Find out if there’s any truth in these old wives’ tales. By Deborah Lin
Grandma always advised you not to consume seafood or soy sauce post-op because the injury would flare up or the scarring would worsen. That, along with other food myths like not eating chicken when you are coughing. Are they true?
“Avoid seafood if you have a wound.”
Should you avoid eating seafood after your surgery? (Photo: adoproducciones / www.pixabay.com)
This might have some basis in Traditional Chinese Medicine (TCM). According to Wong Wen Jun, a registered TCM physician at Eu Yan Sang TCM Wellness Clinics, some seafood can hamper wound healing. Those described as stimulating or “fa wu”, such as cured fish and shellfish, may cause inflammation, says Wen Jun.
Also, shellfish like clams, scallops and oysters are filter feeders so they tend to harbour more bacteria than other seafood, adds Jaclyn Reutens, a clinical dietitian at Aptima Nutrition & Sports Consultants.
However, protein-rich seafood is well documented in Western medicine to help prevent scars, so chances are, your surgeon won’t limit your seafood intake post-op.
To play it safe, consider eating those approved by our experts: Wen Jun suggests eating non-stimulating seafood, like fresh fish and sea cucumber, as they actually help the body recover after surgery. Jaclyn also recommends fresh fish as it is a high-quality, easily digested protein.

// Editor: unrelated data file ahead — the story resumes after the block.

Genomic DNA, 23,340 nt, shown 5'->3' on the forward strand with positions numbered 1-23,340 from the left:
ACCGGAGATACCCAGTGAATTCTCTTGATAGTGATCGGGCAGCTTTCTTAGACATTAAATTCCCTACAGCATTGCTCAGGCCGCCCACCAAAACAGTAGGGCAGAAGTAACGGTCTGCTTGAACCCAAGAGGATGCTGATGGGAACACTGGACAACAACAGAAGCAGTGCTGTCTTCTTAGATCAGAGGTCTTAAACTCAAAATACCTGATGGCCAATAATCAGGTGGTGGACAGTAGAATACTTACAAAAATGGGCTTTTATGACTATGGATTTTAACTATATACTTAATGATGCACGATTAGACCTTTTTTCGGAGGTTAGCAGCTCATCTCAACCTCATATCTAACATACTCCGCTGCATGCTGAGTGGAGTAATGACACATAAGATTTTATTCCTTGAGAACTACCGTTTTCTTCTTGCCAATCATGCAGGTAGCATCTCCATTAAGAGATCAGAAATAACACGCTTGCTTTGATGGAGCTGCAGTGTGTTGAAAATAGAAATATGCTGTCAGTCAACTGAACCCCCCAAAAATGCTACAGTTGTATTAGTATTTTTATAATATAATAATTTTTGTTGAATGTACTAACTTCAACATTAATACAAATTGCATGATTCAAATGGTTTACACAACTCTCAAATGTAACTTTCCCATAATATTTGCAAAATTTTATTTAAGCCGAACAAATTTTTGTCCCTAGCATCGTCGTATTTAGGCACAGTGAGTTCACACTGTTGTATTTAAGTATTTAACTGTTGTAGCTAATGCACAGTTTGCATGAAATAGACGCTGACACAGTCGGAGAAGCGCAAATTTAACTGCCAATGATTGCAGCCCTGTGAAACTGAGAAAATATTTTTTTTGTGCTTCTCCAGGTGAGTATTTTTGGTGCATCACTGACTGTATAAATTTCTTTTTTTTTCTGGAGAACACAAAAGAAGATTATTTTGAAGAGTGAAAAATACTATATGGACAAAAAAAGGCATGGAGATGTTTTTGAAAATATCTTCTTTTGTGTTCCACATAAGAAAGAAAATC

“Avoid soya sauce after surgery and when you have chicken pox or you’ll scar.”
Will soya sauce cause scabs to blacken? (Photo: PublicDomainPictures / www.pixabay.com)
This is how the theory goes: The pigments in the fermented dark soya sauce will cause scabs to turn black and leave long-lasting scars. With this myth, the official stand is a reassuring no.
According to the Health Promotion Board, scarring from chicken pox usually results from scratching that affects the healing process and increases the risk of bacterial infection. What’s more, TCM experts like Wen Jun confirm that soya sauce does not cause scabs to darken. If you want your skin to stay unblemished, keep your fingers away from the spots and soothe the itch with cooling baths or calamine lotion.
Verdict NO. Take note that those allergic to soya beans may experience itching, swelling and skin reactions like hives and eczema. If you’re reacting to soya sauce, you could also be sensitive to its other components like wheat and histamines. Get a skin prick test to pinpoint the allergy.